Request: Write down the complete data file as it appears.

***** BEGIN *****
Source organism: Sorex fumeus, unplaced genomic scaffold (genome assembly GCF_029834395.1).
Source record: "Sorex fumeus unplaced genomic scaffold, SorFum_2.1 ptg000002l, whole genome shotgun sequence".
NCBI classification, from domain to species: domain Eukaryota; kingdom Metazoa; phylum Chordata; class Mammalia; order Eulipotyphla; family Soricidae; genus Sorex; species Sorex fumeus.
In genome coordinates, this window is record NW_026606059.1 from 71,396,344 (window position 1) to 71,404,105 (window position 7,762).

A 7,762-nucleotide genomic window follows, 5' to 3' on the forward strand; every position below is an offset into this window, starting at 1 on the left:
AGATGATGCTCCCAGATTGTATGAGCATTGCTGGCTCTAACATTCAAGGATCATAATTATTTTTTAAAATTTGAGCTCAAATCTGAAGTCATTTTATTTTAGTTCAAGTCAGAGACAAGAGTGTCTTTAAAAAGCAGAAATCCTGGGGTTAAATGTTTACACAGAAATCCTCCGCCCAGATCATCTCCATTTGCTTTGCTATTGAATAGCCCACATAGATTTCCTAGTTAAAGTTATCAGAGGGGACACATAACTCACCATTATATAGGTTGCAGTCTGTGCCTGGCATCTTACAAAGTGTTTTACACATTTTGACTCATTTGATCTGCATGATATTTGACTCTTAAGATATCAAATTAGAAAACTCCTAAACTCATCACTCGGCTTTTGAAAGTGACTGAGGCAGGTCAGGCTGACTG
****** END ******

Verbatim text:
Source organism: Sorex fumeus, unplaced genomic scaffold (genome assembly GCF_029834395.1).
Source record: "Sorex fumeus unplaced genomic scaffold, SorFum_2.1 ptg000002l, whole genome shotgun sequence".
NCBI classification, from domain to species: domain Eukaryota; kingdom Metazoa; phylum Chordata; class Mammalia; order Eulipotyphla; family Soricidae; genus Sorex; species Sorex fumeus.
In genome coordinates, this window is record NW_026606059.1 from 71,396,344 (window position 1) to 71,404,105 (window position 7,762).

A 7,762-nucleotide genomic window follows, 5' to 3' on the forward strand; every position below is an offset into this window, starting at 1 on the left:
AGATGATGCTCCCAGATTGTATGAGCATTGCTGGCTCTAACATTCAAGGATCATAATTATTTTTTAAAATTTGAGCTCAAATCTGAAGTCATTTTATTTTAGTTCAAGTCAGAGACAAGAGTGTCTTTAAAAAGCAGAAATCCTGGGGTTAAATGTTTACACAGAAATCCTCCGCCCAGATCATCTCCATTTGCTTTGCTATTGAATAGCCCACATAGATTTCCTAGTTAAAGTTATCAGAGGGGACACATAACTCACCATTATATAGGTTGCAGTCTGTGCCTGGCATCTTACAAAGTGTTTTACACATTTTGACTCATTTGATCTGCATGATATTTGACTCTTAAGATATCAAATTAGAAAACTCCTAAACTCATCACTCGGCTTTTGAAAGTGACTGAGGCAGGTCAGGCTGACTG